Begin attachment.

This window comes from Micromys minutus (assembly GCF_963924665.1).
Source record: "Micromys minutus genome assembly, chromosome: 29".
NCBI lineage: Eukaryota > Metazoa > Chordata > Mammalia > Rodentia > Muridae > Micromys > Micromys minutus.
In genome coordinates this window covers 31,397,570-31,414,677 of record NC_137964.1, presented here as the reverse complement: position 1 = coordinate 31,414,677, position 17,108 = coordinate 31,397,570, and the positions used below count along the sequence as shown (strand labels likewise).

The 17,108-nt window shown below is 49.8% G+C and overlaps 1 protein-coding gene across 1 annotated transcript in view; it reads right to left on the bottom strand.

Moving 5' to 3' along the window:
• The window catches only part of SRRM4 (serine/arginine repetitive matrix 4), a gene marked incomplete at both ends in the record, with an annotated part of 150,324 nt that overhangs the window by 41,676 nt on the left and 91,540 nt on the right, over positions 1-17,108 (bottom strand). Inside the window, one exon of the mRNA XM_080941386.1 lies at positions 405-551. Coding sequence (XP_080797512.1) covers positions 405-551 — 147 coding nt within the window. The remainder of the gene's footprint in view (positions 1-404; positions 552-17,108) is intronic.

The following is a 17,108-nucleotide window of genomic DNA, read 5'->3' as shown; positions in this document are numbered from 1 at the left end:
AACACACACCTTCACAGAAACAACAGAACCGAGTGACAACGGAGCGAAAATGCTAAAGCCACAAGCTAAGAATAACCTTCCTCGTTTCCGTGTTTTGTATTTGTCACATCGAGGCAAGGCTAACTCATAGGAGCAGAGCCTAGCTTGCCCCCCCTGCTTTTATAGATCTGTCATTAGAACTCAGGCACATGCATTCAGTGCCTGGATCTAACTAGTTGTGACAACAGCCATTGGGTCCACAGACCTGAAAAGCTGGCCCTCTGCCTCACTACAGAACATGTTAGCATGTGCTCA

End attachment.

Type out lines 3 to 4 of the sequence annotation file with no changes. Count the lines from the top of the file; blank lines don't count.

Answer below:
NCBI lineage: Eukaryota > Metazoa > Chordata > Mammalia > Rodentia > Muridae > Micromys > Micromys minutus.
In genome coordinates this window covers 31,397,570-31,414,677 of record NC_137964.1, presented here as the reverse complement: position 1 = coordinate 31,414,677, position 17,108 = coordinate 31,397,570, and the positions used below count along the sequence as shown (strand labels likewise).